Lucas Leão is a poet and human rights activist. His colleague Cassiane Paixão works as a political consultant and is involved in social movements. Both are young, of Afro-Brazilian origin and participate in CIPÓ. This partner organization of terre des hommes switzerland works with disadvantaged black youth in Salvador on the topic of violence prevention. The large city of Salvador is located in the state of Bahia in the northeast of Brazil. Lucas and Cassiane tell in the interview how they live as blacks in constant fear of violence. At CIPÓ, young Afro-Brazilians like Lucas and Cassiane learn about their basic human rights and the mechanisms of politics and justice in Brazil. This strengthens them as actors for a more just society.
Lucas Leão, Cassiane Paixão - thank you for your openness and for taking the time for this interview. Please introduce yourselves briefly.
Cassiane: My name is Cassiane Paixão. I first participated in a CIPÓ training in Salvador three years ago. That's how I learned about the social movements for peaceful coexistence in our society. Today I am part of Coletivo Incomode (youth organization against violence against young people, editor's note) and the homeless movement in Bahia. Through my involvement with CIPÓ, I obtained a political mandate as a parliamentary advisor in my district. Here I work in the department for the defense of the rights of black youth.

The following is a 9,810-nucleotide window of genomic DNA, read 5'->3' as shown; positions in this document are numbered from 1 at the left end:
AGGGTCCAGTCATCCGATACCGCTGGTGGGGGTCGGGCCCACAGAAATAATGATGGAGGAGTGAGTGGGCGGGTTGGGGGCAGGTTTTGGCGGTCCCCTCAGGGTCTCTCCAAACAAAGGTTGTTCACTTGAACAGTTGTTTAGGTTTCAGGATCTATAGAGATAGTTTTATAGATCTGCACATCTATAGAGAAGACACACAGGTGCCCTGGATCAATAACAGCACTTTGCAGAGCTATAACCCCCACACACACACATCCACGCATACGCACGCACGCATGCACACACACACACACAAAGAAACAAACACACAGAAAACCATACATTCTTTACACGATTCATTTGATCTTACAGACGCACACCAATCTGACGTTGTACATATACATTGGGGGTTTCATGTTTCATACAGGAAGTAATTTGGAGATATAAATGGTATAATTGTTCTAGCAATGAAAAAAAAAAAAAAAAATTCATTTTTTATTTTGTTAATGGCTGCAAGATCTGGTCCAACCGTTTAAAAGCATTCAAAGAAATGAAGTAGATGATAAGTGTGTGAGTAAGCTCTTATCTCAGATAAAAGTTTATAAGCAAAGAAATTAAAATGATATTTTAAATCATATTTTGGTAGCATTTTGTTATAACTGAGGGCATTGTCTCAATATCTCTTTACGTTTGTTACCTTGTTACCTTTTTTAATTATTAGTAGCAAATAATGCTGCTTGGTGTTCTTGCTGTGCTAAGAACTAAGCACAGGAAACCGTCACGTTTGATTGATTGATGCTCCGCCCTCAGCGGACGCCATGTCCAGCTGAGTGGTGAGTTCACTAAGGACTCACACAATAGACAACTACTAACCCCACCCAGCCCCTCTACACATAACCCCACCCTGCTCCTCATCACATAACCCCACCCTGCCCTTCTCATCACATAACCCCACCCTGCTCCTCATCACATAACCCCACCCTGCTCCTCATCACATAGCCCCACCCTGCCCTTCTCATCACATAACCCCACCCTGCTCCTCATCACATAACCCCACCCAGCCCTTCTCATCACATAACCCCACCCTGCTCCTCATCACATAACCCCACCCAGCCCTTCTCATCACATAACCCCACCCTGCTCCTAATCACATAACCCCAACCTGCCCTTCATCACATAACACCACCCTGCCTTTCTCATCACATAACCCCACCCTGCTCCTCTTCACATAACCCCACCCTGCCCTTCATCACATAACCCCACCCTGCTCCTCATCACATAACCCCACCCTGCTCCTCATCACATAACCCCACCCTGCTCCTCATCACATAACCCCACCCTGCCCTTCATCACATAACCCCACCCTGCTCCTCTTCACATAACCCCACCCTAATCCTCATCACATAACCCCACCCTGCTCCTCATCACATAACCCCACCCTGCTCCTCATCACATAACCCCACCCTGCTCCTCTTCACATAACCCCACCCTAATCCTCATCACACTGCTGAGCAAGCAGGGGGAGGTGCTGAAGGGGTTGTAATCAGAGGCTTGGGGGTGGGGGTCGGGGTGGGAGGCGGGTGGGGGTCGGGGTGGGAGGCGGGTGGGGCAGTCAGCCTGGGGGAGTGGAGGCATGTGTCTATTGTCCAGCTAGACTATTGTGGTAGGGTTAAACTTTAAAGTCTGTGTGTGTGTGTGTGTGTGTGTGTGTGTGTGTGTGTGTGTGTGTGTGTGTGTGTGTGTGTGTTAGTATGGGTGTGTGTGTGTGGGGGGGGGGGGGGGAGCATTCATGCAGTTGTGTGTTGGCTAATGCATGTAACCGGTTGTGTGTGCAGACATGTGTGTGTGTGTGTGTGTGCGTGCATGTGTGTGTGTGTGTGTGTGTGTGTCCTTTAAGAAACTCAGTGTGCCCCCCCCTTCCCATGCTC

What is the importance of CIPÓ, terre des hommes switzerland's Brazilian partner organization in the field of violence prevention, for you?
Cassiane: CIPÓ is important for my personal and professional life. Here I learned about the mechanisms of politics and racism. In video workshops, we looked at the deeper causes of state violence in the favelas (poor neighborhoods, editor's note). We investigated how to recognize structural violence. To do this, we interviewed the parents of black youth whose children were killed by the police - the cases have never been investigated! This work was extremely educational and also upsetting. So I decided to get to the bottom of the "black youth problem" in our country.
Lucas: CIPÓ creates community and makes people think about our society. The young people who participate in CIPÓ become social and political actors for a more just society.
How did you become aware of CIPÓ's work?